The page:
I liked the university town atmosphere. I loved the fact that my school was progressive. It was a coeducational school with an almost equal number of boys and girls. The library was open shelf, so I could go all the time up and down and look at my own books. That’s why I spent an incredible amount of time in the libraries. It’s a kind of life that suited me.
The Visva-Bharati school was established by the Nobel laureate novelist, poet, playwright, philosopher Rabindranath Tagore, an associate of your grandfather’s who had a skeptical view of Western education. How unusual was the school’s curriculum and approach to education for the era?
It was unusual in many ways, even for it to be coeducational. In fact, my college at Cambridge, Trinity College, was the first single-sex educational establishment I studied at. But it was progressive in many other ways too, in terms of the freedom of choice that the students had. My mother, who went to the same school as me, learned, while in school, judo and other things which girls very often didn’t really do in those days. She also appeared on stage as a dancer. Established, middle-class families often hesitated in India to go on stage, but she did. She didn’t maintain her career as a dancer, though she was quite successful in that, but she stopped it when I was growing up. So it was a progressive school. We didn’t have formal exams and marks. When there were exams, the exam marks were not taken very seriously at all. There was no pressure to work.
When I was six, I did go to a school in Dhaka, in the capital of Bangladesh, which was a missionary school called Saint Gregory’s. That was a very disciplined school and academically quite excellent. So I did go there for a little over a year. And before that, between the ages of three and six, I was in Burma, in Mandalay, where my father had gone for three years as a visiting professor to teach chemistry.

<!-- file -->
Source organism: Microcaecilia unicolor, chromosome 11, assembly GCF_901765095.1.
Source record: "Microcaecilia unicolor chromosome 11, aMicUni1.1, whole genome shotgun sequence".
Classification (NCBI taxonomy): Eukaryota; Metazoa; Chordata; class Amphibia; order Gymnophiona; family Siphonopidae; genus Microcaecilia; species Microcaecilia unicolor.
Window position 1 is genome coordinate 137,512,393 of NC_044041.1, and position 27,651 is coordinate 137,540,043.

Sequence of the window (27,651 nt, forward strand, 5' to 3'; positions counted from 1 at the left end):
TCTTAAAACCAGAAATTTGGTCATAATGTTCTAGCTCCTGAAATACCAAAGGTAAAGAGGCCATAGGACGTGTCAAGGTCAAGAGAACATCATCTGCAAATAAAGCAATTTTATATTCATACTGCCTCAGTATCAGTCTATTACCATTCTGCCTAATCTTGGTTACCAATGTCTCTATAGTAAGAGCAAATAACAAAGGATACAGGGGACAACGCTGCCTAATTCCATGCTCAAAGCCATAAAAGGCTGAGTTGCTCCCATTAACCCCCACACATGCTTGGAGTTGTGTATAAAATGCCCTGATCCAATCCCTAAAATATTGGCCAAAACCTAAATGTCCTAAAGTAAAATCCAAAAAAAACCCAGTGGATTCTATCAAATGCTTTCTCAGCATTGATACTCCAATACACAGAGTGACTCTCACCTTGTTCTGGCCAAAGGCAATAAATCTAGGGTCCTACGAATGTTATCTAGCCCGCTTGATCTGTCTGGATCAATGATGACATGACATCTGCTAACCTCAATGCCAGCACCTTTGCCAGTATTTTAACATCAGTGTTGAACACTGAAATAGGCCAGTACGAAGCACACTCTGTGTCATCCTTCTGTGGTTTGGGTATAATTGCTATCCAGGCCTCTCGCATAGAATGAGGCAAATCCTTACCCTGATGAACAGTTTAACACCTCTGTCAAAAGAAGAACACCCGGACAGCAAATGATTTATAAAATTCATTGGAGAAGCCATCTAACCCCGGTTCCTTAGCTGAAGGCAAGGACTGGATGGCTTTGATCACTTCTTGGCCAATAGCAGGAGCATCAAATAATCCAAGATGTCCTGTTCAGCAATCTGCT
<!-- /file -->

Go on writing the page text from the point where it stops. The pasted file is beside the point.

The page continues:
Outside of class, what were some of your passions as a young boy?
I was quite social and spent a lot of time chatting with people. Among activities, chatting with people is quite high on my list. I was a bicyclist of quite an extreme kind. I went everywhere on bicycles. Quite a lot of the research I did required me to take long bicycle trips. One of the research trips I did in 1970 was about the development of famines in India. I studied the Bengal famine of 1943, in which about 3 million people died. It was clear to me it wasn’t caused by the food supply having fallen compared with earlier. It hadn’t. What we had was [a] war-related economic boom that increased the wages of some people, but not others. And those who did not have higher wages still had to face the higher price of food — in particular, rice, which is the staple food in the region. That’s how the starvation occurred. In order to do this research, I had to see what wages people were being paid for various rural economic activities. I also had to find out what the prices were of basic food in the main markets. All this required me to go to many different places and look at their records so I went all these distances on my bike.